With planes, how small is 'too small'?
June 6, 2008 9:22am CST
I got up very early on Monday morning and drove to Scotland, Glasgow airport. Not so remarkaable, you might think, but it's 250 miles from my home and the check in time was 0830! My flight was to Campbelltown on the Argyll peninsula of western Scotland, and the driving force behind me making this marathon, early-hours trip, was to avoid a further 250 mile round trip in the car once I reached Glasgow. It's a 40 minute hop across the Isle of Arran and when I booked it on the internet, it seemed like a good time-saving idea. Breakfast was at Glasgow airport, the 'full Scottish'. I had reason to regret that decision twice: once when I ate it, because it was horrible, and secondly as we came in for a very bumpy landing at Campbelltown, over the sandy beach at Machrihanish, skimming the pins of the golf course. Any aircraft where you can see the airspeed indicator from the rearmost seat in the cabin is far too small for comfort, and this DH Twin Otter was no exception. Having retained said breakfast with a mighty effort of will I disembarked at the curious combination of airport with the longest runway in Europe (military - don't ask!) and a 'terminal' building barely larger than my living room. Business completed in Campbelltown, I returned to the airport at 1630 for the return flight at 1730, and it was not good news. The weather had deterirated and the flight was threatened with cancellation. This raised the prospect of an overnight stay in Campbelltown (with my next day's itinerary shot to hell), or a four hour drive in the substitute minibus to Glasgow airport. Campbelltown! Everybody you see on the street or in a shop smiles and says hello = I'm sure they probably are innately friendly but there's also an element of not beleiving anyone would come that far to see them. The smile is followed by a little frown of frustration as they struggle to recognise you. And the weather had been abysmal - visiting bus operators and inspecting bus stations is a summer occupation! My photos will all need lightening in Photoshop! Better news materialised - they were sending a 'bigger' plane which should be less affected by the weather. So 40 minutes late we lumbered into the skies again, this time in a Saab 20 seater, for an uneventful return to Glasgow. I was very glad indeed to be on terra firma and I do believe the next time I visit this delightful and scenic part of the world I will schedule in an extra day for the drive, and leave flying to the seagulls.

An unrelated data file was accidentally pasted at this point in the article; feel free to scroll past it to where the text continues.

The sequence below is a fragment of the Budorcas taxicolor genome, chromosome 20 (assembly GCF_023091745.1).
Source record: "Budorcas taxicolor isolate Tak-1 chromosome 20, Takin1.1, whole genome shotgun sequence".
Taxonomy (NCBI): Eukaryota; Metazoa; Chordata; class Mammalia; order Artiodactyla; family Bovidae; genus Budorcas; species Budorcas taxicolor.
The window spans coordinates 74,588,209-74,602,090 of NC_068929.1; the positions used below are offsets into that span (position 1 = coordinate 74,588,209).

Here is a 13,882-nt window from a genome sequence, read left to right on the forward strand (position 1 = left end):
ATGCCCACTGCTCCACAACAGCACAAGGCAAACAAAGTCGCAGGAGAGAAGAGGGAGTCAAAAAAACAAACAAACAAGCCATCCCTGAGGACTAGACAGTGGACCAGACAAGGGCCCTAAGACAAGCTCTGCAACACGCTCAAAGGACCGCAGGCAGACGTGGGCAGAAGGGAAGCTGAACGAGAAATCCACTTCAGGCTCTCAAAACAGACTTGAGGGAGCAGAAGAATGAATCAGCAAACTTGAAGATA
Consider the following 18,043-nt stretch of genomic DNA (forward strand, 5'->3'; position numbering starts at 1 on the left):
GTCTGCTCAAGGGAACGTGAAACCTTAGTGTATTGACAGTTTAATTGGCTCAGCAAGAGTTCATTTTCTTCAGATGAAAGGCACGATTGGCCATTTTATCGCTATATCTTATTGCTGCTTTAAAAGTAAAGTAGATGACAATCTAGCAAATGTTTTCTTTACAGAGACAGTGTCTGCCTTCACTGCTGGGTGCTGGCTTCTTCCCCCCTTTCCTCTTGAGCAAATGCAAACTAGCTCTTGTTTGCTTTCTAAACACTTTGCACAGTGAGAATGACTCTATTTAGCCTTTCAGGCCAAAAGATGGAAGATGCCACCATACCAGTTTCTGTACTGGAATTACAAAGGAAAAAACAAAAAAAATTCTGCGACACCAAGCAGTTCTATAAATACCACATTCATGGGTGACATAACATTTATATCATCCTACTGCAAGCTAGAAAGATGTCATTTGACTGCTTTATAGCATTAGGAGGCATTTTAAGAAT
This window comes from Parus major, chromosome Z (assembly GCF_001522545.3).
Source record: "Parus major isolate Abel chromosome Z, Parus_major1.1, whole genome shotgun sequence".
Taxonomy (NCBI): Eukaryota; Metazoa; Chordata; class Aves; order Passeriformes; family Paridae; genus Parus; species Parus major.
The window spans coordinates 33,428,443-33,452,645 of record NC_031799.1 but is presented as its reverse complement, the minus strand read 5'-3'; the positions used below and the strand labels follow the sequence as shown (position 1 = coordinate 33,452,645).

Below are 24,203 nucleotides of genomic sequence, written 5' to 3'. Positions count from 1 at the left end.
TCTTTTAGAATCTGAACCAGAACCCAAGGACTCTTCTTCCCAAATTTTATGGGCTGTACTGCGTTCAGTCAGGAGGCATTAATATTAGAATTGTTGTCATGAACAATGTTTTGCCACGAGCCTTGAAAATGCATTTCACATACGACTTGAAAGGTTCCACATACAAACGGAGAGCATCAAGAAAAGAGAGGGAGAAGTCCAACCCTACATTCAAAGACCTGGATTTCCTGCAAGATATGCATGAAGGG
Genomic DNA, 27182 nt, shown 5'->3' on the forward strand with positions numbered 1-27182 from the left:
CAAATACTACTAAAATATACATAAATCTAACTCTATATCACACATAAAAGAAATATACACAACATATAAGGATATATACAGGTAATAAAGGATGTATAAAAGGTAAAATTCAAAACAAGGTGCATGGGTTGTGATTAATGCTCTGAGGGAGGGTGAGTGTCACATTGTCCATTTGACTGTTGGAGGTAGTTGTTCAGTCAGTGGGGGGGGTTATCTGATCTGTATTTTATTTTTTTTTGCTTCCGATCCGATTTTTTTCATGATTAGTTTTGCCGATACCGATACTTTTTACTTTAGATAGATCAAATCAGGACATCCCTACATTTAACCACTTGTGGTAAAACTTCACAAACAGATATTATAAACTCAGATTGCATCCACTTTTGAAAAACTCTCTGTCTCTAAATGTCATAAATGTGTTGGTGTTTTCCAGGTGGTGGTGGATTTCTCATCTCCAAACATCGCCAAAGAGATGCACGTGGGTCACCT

6 Jun 08
I have never been in such a small plane. I think it would be a nice experience as long as the weather is good, but not in bad weather. I have been to that part of Scotland several times. My best experience was sailing round the isles in a cabin cruiser, no planes or ferries necessary.